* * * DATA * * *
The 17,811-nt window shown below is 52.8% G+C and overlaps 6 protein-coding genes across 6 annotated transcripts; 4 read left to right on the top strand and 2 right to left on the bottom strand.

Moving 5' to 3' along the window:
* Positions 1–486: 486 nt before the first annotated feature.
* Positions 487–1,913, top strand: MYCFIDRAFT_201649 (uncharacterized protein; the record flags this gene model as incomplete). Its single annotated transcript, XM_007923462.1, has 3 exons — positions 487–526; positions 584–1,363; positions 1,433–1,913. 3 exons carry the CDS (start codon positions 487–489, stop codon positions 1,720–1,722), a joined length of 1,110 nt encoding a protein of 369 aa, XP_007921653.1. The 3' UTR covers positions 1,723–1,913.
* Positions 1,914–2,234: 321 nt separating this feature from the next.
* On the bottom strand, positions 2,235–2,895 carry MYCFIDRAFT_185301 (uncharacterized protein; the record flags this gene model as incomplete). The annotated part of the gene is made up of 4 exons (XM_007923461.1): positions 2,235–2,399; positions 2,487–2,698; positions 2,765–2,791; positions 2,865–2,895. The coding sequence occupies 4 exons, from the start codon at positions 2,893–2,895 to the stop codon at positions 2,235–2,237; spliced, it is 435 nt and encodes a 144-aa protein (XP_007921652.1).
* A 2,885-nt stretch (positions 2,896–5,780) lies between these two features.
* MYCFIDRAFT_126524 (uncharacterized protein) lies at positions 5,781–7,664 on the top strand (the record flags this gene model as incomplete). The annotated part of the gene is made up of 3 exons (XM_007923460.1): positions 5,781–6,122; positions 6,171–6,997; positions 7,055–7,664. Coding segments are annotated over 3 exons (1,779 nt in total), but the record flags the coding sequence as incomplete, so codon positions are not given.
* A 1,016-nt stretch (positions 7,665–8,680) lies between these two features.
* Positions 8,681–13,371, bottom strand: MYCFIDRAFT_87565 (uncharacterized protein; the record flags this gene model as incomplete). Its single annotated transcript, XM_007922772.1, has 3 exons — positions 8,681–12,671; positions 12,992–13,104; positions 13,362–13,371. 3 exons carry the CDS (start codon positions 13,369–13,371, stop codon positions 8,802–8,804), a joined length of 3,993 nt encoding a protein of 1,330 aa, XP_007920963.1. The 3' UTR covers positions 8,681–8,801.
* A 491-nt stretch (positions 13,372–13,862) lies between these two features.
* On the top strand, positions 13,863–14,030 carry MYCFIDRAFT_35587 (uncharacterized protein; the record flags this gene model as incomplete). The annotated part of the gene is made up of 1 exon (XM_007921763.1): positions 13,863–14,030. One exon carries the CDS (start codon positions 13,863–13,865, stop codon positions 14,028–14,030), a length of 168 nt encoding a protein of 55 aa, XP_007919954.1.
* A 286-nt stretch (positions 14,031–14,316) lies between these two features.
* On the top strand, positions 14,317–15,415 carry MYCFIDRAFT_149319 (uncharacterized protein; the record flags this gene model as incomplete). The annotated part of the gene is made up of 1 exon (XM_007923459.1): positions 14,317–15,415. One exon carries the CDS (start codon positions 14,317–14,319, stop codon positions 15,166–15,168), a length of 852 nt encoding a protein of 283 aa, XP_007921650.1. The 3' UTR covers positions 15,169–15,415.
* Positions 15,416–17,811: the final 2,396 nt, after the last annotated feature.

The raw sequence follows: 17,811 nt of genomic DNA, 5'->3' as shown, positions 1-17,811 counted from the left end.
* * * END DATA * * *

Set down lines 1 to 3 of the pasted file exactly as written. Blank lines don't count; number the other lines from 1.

The 17,811-nt window shown below is 52.8% G+C and overlaps 6 protein-coding genes across 6 annotated transcripts; 4 read left to right on the top strand and 2 right to left on the bottom strand.

Moving 5' to 3' along the window:
* Positions 1–486: 486 nt before the first annotated feature.